The College of Chemistry, in addition to housing the laboratories of the individual faculty, is equipped with several facilities for shared use by all research workers. These include an NMR facility with 5 NMR spectrometers from 300 to 500 MHZ available 24 hours per day; an extensive mass spectrometry laboratory with Kratos and VG instruments; an X-ray diffraction facility containing a Siemens SMART diffractometer; an ESR spectrometer; a molecular graphics facility providing scientific visualization hardware and software; and a microanalysis laboratory. All facilities provide services on a recharge basis. A full-time professional staff, whose members are available for consultation with instrument users, manages each of these facilities.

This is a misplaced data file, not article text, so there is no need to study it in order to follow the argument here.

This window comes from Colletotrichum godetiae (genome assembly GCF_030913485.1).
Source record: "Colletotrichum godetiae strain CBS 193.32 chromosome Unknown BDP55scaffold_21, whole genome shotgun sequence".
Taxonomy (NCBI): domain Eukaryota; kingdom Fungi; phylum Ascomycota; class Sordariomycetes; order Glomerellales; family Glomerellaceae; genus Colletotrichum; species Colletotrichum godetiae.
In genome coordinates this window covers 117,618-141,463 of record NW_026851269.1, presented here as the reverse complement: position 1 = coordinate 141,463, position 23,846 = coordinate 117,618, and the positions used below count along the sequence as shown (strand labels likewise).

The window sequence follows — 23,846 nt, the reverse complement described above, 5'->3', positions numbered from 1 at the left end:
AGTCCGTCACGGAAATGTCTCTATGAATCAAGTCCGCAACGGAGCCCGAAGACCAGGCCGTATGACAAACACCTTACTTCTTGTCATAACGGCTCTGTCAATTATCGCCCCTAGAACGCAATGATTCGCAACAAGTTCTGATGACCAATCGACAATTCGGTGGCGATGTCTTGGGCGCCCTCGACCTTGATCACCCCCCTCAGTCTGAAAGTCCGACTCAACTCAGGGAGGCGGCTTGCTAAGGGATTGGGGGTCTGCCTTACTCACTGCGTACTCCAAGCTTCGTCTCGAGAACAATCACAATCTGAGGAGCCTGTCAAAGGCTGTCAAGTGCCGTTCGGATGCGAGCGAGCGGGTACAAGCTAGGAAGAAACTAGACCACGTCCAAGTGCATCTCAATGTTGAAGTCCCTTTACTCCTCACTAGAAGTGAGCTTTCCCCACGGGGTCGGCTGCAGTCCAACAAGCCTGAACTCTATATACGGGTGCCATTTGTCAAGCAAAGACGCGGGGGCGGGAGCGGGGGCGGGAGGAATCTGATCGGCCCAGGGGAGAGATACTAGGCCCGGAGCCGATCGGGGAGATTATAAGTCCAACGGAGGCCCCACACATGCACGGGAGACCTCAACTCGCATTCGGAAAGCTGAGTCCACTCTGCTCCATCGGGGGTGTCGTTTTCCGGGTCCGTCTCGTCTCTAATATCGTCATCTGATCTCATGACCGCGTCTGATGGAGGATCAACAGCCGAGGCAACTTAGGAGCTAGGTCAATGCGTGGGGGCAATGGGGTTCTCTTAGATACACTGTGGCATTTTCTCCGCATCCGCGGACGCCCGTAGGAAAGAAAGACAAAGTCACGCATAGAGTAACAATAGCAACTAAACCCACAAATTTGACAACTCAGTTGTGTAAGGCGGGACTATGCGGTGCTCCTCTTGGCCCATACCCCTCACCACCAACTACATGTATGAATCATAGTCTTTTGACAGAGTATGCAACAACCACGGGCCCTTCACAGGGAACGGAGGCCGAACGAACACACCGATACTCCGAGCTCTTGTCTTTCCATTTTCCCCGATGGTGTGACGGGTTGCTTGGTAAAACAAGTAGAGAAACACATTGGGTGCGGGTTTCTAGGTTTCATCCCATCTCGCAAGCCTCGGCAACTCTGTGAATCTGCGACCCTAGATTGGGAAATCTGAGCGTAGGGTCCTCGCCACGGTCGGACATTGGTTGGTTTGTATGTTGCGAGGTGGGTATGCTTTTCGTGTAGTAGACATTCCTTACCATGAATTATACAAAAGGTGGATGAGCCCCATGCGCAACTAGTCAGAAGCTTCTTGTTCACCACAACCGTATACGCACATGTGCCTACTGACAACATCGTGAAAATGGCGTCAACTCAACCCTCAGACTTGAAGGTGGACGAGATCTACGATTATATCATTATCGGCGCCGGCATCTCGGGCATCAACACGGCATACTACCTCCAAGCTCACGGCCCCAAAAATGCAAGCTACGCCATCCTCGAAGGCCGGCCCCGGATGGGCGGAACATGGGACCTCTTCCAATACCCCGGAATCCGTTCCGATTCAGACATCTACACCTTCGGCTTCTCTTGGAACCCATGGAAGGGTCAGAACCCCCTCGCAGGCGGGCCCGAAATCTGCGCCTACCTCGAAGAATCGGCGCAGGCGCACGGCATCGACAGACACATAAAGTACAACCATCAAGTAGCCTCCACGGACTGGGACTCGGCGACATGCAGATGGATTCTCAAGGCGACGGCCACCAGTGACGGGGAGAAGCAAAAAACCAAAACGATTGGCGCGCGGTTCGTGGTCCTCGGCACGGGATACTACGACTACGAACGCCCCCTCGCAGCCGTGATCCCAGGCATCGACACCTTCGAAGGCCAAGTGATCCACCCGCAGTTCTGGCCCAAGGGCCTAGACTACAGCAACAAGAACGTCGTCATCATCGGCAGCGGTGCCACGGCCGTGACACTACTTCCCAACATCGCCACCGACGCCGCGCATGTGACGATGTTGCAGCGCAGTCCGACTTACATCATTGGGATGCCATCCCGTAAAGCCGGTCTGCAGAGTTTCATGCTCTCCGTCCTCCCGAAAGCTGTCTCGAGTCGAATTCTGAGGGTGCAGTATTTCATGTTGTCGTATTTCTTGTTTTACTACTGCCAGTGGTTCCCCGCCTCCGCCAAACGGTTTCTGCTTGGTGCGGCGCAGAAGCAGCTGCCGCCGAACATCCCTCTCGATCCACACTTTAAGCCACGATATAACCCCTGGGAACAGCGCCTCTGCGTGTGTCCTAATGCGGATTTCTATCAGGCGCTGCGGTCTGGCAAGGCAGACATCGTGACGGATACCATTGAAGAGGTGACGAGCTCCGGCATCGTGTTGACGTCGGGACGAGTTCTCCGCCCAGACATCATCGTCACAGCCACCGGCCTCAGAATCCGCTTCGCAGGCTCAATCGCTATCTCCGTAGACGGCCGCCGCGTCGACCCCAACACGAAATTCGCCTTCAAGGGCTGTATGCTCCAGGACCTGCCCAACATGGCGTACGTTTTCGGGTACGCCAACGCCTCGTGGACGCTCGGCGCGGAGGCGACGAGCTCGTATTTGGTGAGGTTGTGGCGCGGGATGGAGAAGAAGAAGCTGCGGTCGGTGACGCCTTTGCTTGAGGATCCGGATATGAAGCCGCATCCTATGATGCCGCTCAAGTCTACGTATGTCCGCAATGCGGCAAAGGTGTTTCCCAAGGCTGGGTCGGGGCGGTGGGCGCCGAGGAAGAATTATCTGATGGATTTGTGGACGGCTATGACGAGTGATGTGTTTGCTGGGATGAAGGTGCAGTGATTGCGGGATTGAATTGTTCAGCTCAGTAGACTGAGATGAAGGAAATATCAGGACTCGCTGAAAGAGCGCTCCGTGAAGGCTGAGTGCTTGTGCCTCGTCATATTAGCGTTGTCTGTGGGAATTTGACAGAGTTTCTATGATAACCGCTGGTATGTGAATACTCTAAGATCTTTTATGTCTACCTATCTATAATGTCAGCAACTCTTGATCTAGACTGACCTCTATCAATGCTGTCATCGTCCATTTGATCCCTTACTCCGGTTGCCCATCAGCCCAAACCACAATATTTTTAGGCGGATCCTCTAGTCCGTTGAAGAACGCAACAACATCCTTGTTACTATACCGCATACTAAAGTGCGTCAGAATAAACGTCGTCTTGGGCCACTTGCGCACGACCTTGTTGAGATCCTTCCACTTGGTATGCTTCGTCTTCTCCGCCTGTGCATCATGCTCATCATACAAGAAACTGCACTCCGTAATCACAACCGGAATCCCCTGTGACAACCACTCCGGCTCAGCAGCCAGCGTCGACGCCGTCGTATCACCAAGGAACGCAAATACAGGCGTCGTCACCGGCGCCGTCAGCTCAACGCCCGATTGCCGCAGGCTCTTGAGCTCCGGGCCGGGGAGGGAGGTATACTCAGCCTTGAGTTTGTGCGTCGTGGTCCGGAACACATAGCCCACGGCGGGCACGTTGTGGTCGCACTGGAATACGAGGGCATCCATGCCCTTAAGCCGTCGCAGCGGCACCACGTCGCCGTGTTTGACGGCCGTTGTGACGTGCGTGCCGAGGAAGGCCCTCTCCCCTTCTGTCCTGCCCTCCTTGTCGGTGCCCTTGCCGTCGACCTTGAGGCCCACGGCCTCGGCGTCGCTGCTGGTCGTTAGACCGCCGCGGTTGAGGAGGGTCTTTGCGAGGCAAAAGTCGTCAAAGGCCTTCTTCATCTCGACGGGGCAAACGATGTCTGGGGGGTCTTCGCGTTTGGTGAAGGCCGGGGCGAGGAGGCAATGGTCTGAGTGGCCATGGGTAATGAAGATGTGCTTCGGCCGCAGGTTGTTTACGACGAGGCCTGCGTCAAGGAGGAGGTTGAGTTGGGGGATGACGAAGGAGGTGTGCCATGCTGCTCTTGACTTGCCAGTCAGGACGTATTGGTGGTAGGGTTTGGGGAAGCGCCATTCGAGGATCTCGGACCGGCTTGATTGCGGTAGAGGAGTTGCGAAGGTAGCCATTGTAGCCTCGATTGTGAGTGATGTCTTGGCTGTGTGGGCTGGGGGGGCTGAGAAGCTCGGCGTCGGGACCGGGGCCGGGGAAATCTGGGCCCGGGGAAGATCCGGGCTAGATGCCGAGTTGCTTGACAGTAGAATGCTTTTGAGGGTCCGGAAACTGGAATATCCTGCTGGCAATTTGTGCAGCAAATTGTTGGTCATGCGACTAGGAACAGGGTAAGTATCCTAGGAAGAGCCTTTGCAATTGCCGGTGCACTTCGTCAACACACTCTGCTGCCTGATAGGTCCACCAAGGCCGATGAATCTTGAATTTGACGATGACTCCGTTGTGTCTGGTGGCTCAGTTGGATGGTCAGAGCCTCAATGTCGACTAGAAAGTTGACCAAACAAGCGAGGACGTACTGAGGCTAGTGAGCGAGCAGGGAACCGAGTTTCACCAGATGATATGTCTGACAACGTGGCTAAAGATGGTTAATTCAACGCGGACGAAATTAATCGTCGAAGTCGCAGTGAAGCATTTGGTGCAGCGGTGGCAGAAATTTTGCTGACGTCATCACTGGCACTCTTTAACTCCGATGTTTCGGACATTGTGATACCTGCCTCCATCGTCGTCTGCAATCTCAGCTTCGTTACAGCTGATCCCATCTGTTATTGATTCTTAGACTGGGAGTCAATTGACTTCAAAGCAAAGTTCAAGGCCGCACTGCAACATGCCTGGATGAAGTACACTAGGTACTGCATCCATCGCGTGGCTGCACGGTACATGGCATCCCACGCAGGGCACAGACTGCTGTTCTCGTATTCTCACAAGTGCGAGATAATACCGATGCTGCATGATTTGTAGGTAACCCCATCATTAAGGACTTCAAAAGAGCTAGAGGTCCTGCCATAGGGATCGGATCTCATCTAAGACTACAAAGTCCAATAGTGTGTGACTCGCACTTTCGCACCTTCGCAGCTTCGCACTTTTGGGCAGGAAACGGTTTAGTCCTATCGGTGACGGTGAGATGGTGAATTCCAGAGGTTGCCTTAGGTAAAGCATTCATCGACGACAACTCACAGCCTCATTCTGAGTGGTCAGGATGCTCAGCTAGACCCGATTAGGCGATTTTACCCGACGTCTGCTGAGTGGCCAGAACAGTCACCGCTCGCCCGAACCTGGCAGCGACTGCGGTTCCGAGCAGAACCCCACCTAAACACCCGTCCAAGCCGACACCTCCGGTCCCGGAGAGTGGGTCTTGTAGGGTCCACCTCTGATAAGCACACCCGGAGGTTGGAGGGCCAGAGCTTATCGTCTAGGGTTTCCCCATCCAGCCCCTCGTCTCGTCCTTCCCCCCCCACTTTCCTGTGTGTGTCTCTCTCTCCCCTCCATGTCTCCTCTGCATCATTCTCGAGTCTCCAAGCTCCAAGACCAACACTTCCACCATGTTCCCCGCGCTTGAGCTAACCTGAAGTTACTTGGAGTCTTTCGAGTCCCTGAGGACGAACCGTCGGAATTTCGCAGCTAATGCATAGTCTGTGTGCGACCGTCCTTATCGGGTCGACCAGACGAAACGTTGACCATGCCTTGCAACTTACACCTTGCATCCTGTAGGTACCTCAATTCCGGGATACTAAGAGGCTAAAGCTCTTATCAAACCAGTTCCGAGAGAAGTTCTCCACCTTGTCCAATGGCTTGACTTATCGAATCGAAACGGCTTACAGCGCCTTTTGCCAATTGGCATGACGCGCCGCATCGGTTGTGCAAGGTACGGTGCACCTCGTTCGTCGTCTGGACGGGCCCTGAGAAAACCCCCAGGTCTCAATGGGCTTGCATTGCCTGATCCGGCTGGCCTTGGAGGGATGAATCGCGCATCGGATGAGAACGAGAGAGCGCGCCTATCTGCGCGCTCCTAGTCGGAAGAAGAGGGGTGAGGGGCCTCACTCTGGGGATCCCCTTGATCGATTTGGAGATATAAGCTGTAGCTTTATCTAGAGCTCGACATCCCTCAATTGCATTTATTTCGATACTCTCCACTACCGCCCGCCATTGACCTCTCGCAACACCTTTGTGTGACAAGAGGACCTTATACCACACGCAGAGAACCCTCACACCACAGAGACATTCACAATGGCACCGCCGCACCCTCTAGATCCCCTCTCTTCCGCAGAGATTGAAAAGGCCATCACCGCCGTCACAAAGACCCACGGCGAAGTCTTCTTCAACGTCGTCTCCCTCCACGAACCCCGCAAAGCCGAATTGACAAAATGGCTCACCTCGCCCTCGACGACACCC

The College of Chemistry also houses a machine shop, electronics shop, glass and wood shop.The Chemistry Department has complete state-of-the-art machine, electronic and glass shops for the fabrication of any type of mechanical, electronic, computer and glass apparatus or components. These facilities will be utilized for component fabrication and in the assembly and qualification of the alignment and bonding apparatus to be developed in this proposal and sited in the BNC. This shop support is valuable because it comes with a discounted labor rate that will enhance the cost effectiveness of this NSF proposal. The chemistry shops also include high throughput computer controlled milling machines for high precision metal, glass and plastic machining. Through work with the Mathies group, they now have extensive experience with precision high density diamond drilling of glass structures (however this is in an uncontrolled particulate environment).